Can people still view and purchase property now?

"Most estate agents are offering potential purchasers video tours, smartphone live tours, 3D walkthroughs of property, or live chats meaning you can still view property from home if you wish. Plus, banks, lenders and surveyors are moving at haste towards desktop valuations to ensure mortgage lending can continue. However, the government has urged people who have not yet exchanged contracts to put their plans on temporary hold but does accept that some transactions will be too far down the line to postpone.

Purchasers now have plenty of time to consider their plans, research their preferred property locations and contemplate what their housing needs actually are. Similarly, sellers should take this time to tidy up, redecorate and declutter their homes in preparation for sale after lockdown ends."

What help can I get from the government with regards to my mortgage and residential rates?

“The government has announced that homeowners affected by coronavirus will be able to benefit from mortgage repayment holidays of up to three months and residential rates will be deferred to June 2020.

I would recommend contacting your lender directly to discuss your options, which could also include temporarily deferring interest payments, extending the term of your mortgage, or moving to an interest-only basis for a short time.

A 12-month stamp duty holiday was announced as part of a package of measures to boost the housing market after the 2007/2008 financial crash. The Royal Institution of Chartered Surveyors is one of many industry bodies now calling for government intervention in the form of a stamp duty holiday to get the market moving again after COVID-19. Homeowners need to be encouraged to move by reducing the costs of moving.”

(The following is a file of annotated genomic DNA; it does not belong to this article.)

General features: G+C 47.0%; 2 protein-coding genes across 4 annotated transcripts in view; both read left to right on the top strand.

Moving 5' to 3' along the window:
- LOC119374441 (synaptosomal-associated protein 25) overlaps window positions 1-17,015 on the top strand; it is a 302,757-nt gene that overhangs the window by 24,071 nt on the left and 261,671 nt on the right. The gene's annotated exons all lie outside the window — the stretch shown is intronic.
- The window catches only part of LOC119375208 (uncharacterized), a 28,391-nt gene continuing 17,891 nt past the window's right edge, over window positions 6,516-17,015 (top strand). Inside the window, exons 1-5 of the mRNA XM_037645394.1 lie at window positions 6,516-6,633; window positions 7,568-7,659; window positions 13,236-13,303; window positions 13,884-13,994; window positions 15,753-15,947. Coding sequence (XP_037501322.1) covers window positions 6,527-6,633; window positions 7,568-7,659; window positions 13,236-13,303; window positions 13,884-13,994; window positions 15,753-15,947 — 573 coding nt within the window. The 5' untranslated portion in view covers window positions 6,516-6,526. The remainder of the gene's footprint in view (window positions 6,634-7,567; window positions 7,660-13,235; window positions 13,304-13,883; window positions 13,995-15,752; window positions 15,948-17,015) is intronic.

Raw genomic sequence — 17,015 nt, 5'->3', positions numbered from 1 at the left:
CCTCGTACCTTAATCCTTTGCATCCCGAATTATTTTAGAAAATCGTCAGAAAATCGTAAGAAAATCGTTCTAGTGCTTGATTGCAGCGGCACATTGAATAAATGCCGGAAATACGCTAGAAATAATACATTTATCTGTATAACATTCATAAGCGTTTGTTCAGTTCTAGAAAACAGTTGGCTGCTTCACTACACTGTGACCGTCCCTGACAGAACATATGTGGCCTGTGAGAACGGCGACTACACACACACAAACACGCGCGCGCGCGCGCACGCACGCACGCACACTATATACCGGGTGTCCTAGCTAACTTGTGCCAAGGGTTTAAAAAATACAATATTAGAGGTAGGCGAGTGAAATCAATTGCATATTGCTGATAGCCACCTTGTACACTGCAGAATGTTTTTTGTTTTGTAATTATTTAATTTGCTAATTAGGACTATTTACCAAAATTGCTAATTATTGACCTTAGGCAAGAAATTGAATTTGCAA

If you have a mortgage in principle but cannot view any property right now what happens then?

“According to the Financial Conduct Authority (FCA) all lenders have agreed that if you already have a mortgage offer, it will be valid for an additional 3 months. This is hoped to give customers the time they need to complete transactions. I would recommend contacting your own mortgage advisor to confirm this is the case for your particular lender.”

I am in the process of moving to a new house – will my purchase still complete?

“The government has advised that "there is no need to pull out of transactions”. And if you are moving into a vacant property, you can basically go ahead as before.

But if you’re moving to a currently occupied property, the government’s stance is… “we encourage all parties to do all they can to amicably agree alternative dates to move, for a time when it is likely that stay-at-home measures against coronavirus… will no longer be in place.” In other words, chains across the country are going to be extended

I would suggest regularly contacting your estate agent and your solicitor for an update on your completion status.”


If you have any property related questions for Kirsty, or any of our team, please contact us - we would be delighted to help.